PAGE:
One of my favorite family trips was to Utrecht, Holland. We were sent there for a short course my husband was required to attend and I was exploring solo with the three children. There was a bit of a language barrier, we arrived knowing absolutely nothing of the location, but the city itself turned out to be delightful and so easy to manage on foot. My children were enchanted with the heaps of bicycles everywhere and it led to a lengthy conversation on environmental protection and climate change, an unexpected educational opportunity. We also discovered a lovely instagram account (@GreetingsFromUtrecht) that served as an instant guide to the city. We had an amazing time seeking out some of the tucked away sites mentioned in this instagrammer’s account. I find that it is very often the impromptu adventures that are the most memorable.
And did I mention Utrecht is home to Miffy?! (Those with toddlers will almost certainly be familiar with Miffy the bunny.)
What destination do you think is a family must? Which would you suggest to avoid at all cost?
I’m a bit partial, because I have just spent the last two years calling it “home”… but Dublin is by far my favorite city in all the world. Their museums are amazing and free, their public transportation is easy to manage, and you will not find a kinder culture (fighting words, I know, but Dubliners are a charming bunch!). I’d happily visit Dublin as often as possible and never grow tired of it and I’m certain my children would agree.
As for destinations to avoid? I’d have to say, hands down, Las Vegas, Nevada, USA, was our most challenging family holiday to date. We were there to attend a family wedding and we truly struggled with finding family friendly activities. Several hotels had a “no prams allowed” policy in their lobbies/casinos. Mind you, we had zero intentions of gambling, we were just passing through to access another location. We were treated very rudely at The Wynn, in particular. I’d not ever repeat the experience and would caution anyone traveling with children to avoid visiting Las Vegas. Your child will find themselves bored and by extension, you will, too.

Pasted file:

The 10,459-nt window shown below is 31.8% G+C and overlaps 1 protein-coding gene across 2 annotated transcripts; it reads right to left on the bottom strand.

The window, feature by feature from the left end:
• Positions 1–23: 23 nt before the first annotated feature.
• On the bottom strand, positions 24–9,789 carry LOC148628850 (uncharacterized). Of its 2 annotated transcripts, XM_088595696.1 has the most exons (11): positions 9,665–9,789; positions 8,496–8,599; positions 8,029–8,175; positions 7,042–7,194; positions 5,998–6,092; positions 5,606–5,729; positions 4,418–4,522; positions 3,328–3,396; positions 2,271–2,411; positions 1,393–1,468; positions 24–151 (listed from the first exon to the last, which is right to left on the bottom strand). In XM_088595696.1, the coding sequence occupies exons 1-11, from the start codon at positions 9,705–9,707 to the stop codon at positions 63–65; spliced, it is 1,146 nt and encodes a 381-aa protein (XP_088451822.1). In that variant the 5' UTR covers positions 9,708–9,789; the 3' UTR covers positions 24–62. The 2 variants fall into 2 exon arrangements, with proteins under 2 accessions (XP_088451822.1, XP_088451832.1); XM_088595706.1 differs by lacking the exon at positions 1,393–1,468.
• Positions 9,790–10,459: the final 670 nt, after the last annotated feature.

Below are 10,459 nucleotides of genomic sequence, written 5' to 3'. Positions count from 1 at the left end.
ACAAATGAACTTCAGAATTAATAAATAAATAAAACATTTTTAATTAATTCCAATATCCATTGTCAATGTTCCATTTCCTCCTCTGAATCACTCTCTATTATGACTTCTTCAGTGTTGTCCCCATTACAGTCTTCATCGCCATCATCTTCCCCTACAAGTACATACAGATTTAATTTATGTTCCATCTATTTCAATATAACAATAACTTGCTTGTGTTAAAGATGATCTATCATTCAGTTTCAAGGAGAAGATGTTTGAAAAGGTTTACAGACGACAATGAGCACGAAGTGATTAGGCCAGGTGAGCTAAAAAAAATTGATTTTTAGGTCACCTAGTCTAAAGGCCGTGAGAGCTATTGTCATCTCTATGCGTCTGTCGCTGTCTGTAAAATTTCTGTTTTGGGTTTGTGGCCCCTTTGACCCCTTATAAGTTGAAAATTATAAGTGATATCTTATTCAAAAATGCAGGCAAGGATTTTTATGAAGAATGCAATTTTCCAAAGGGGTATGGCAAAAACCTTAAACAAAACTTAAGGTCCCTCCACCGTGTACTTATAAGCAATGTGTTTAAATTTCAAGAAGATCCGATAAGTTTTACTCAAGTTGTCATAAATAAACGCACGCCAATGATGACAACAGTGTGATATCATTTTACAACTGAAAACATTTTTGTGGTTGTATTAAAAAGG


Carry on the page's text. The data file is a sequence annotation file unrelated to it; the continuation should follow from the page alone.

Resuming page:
What is your next trip as a family?
Our next trip is actually the start of another relocation. We depart in less than two weeks for a four year stay in South Africa. We’ve arranged our flights in such a way that we have a nine hour layover in Istanbul. We are hoping to squeeze in a bit of adventure prior to arriving at our final destination in Pretoria. I have zero expectations. The children might be exhausted and fussy, or they may be thrilled to explore. We must all be adaptable, including my response as a parent to their needs. Adaptability is always key when traveling. I’m presently in the planning stages but I always find it most useful to ask those who have been before and/or locals. Social media has been my greatest aid in researching these journeys.
What would be your advice to (us) any family who wants to start travelling?
Again, adaptability. Always begin a journey hoping for the best, but preparing for the worst. Research, research, research. Be sure to have travel insurance, a well-packed carry-on, and, if you can manage, the advice of a local. And know that there is no greater education for a child than that gained with travel. My children are already preparing for the next journey by researching currency conversions, time zones, and using technology to FaceTime their friends as they travel. They’ve skills I didn’t gain until I was in my 20s! And watching them explore and embrace another culture absolutely fills my heart with joy. There is so much value in raising a global citizen, don’t allow the temporary hassles of air travel stand in your way. The pros far outweigh the cons and the memories will last a lifetime.